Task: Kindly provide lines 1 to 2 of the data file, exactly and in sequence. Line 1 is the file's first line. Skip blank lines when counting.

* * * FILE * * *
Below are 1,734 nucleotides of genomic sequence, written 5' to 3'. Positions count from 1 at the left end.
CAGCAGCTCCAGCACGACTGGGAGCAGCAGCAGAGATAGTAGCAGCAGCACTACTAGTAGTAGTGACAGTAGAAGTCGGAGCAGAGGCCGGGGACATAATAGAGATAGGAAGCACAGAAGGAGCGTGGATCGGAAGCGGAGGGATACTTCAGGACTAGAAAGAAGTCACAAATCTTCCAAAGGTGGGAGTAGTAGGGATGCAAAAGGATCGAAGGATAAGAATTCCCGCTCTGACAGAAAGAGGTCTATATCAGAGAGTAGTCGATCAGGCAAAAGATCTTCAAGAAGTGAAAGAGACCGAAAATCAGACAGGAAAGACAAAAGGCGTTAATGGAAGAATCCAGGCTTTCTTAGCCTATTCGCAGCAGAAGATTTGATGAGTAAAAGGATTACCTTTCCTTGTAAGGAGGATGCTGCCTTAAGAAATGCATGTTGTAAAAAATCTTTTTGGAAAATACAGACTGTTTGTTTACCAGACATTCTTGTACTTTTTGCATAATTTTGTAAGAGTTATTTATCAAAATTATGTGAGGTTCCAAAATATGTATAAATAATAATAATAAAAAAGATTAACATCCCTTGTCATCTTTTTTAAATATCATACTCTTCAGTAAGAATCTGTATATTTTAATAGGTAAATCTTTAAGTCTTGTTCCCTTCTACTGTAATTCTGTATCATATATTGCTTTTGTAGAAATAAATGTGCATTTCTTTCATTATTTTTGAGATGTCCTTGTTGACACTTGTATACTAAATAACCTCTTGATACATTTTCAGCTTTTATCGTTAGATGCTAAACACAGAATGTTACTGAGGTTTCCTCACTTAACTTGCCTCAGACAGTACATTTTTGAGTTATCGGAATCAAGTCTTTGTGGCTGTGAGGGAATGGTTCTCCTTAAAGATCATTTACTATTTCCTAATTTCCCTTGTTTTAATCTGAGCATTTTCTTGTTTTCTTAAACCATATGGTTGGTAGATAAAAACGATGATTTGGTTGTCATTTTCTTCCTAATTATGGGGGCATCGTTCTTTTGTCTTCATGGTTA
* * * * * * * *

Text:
Below are 1,734 nucleotides of genomic sequence, written 5' to 3'. Positions count from 1 at the left end.
CAGCAGCTCCAGCACGACTGGGAGCAGCAGCAGAGATAGTAGCAGCAGCACTACTAGTAGTAGTGACAGTAGAAGTCGGAGCAGAGGCCGGGGACATAATAGAGATAGGAAGCACAGAAGGAGCGTGGATCGGAAGCGGAGGGATACTTCAGGACTAGAAAGAAGTCACAAATCTTCCAAAGGTGGGAGTAGTAGGGATGCAAAAGGATCGAAGGATAAGAATTCCCGCTCTGACAGAAAGAGGTCTATATCAGAGAGTAGTCGATCAGGCAAAAGATCTTCAAGAAGTGAAAGAGACCGAAAATCAGACAGGAAAGACAAAAGGCGTTAATGGAAGAATCCAGGCTTTCTTAGCCTATTCGCAGCAGAAGATTTGATGAGTAAAAGGATTACCTTTCCTTGTAAGGAGGATGCTGCCTTAAGAAATGCATGTTGTAAAAAATCTTTTTGGAAAATACAGACTGTTTGTTTACCAGACATTCTTGTACTTTTTGCATAATTTTGTAAGAGTTATTTATCAAAATTATGTGAGGTTCCAAAATATGTATAAATAATAATAATAAAAAAGATTAACATCCCTTGTCATCTTTTTTAAATATCATACTCTTCAGTAAGAATCTGTATATTTTAATAGGTAAATCTTTAAGTCTTGTTCCCTTCTACTGTAATTCTGTATCATATATTGCTTTTGTAGAAATAAATGTGCATTTCTTTCATTATTTTTGAGATGTCCTTGTTGACACTTGTATACTAAATAACCTCTTGATACATTTTCAGCTTTTATCGTTAGATGCTAAACACAGAATGTTACTGAGGTTTCCTCACTTAACTTGCCTCAGACAGTACATTTTTGAGTTATCGGAATCAAGTCTTTGTGGCTGTGAGGGAATGGTTCTCCTTAAAGATCATTTACTATTTCCTAATTTCCCTTGTTTTAATCTGAGCATTTTCTTGTTTTCTTAAACCATATGGTTGGTAGATAAAAACGATGATTTGGTTGTCATTTTCTTCCTAATTATGGGGGCATCGTTCTTTTGTCTTCATGGTTA